Ryan Hodson
Ryan Hodson has worked in a diverse collection of programming fields, building everything from websites to e-publishing platforms, touch-screen thermostats, and natural language processing tools. These experiences have led to a love of exploring new software and a proficiency in several languages and frameworks. In 2012, Ryan founded an independent publishing firm called RyPress and published his first book, Ry's Friendly Guide to Git. Since then, he has worked as a freelance technical writer for well-known software companies, including Syncfusion and Atlassian. Ryan continues to publish high-quality software tutorials via RyPress.com.
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    Rewriting History with Git RebasePreview
    Rebasing is one of the most misunderstood topics in Git. It has a reputation of a dangerous command that should be avoided by beginners, but this doesn't need to be the case. This tutorial dispels the mysterious nature of the git rebase command by looking at two practical use cases, creating a linear project history and cleaning up local commits before publishing them.Read More…
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    Quick Tip: Leveraging the Power of Git StashGit stash preview
    In this quick tip, you'll learn how to hit the pause button in Git by storing incomplete changes internally. The git stash command helps you avoid committing unfinished snapshots, giving you a clean, meaningful project history.Read More…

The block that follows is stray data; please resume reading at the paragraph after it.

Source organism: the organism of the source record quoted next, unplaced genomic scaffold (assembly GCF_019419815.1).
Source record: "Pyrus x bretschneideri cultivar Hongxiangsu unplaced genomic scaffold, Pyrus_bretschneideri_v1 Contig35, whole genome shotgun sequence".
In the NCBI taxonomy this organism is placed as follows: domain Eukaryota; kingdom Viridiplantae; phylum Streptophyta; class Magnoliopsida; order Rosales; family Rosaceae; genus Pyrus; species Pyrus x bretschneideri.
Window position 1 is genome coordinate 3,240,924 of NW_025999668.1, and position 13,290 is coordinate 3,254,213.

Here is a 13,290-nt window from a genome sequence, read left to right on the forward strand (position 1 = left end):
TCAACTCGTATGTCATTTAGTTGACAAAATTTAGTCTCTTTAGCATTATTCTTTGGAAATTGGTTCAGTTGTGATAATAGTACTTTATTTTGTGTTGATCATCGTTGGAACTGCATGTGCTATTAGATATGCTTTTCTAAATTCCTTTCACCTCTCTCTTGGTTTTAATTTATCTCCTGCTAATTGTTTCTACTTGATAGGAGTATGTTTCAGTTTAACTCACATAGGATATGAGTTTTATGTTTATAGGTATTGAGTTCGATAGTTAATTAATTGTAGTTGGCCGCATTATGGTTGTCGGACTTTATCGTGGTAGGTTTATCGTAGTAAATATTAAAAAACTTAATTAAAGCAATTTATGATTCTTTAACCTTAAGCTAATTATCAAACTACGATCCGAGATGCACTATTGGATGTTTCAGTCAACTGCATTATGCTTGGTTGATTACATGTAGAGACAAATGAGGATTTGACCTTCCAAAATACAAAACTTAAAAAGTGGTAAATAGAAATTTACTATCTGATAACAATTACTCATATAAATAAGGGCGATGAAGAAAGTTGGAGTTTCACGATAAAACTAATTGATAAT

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    Objective-C Succinctly: Blocks0e5ds8 preview image@2x
    Blocks are actually an extension to the C programming language, but they are heavily utilized by Apple's Objective-C frameworks. They are similar to C#'s lambdas in that they let you define a block of statements inline and pass it around to other functions as if it were an object.Read More…
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    Objective-C Succinctly: Exceptions and Errors0e5ds8 preview image@2x
    In Objective-C, there are two types of errors that can occur while a program is running. Unexpected errors are "serious" programming errors that typically cause your program to exit prematurely. These are called exceptions, since they represent an exceptional condition in your program. On the other hand, expected errors occur naturally in the course of a program's execution and can be used to determine the success of an operation. These are referred to as errors.Read More…
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    Objective-C Succinctly: Protocols0e5ds8 preview image@2x
    In Objective-C, a protocol is a group of methods that can be implemented by any class. Protocols are essentially the same as interfaces in C#, and they both have similar goals. They can be used as a pseudo-data type, which is useful for making sure that a dynamically-typed object can respond to a certain set of messages. And, because any class can "adopt" a protocol, they can be used to represent a shared API between completely unrelated classes.Read More…
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    Objective-C Succinctly: Categories and Extensions0e5ds8 preview image@2x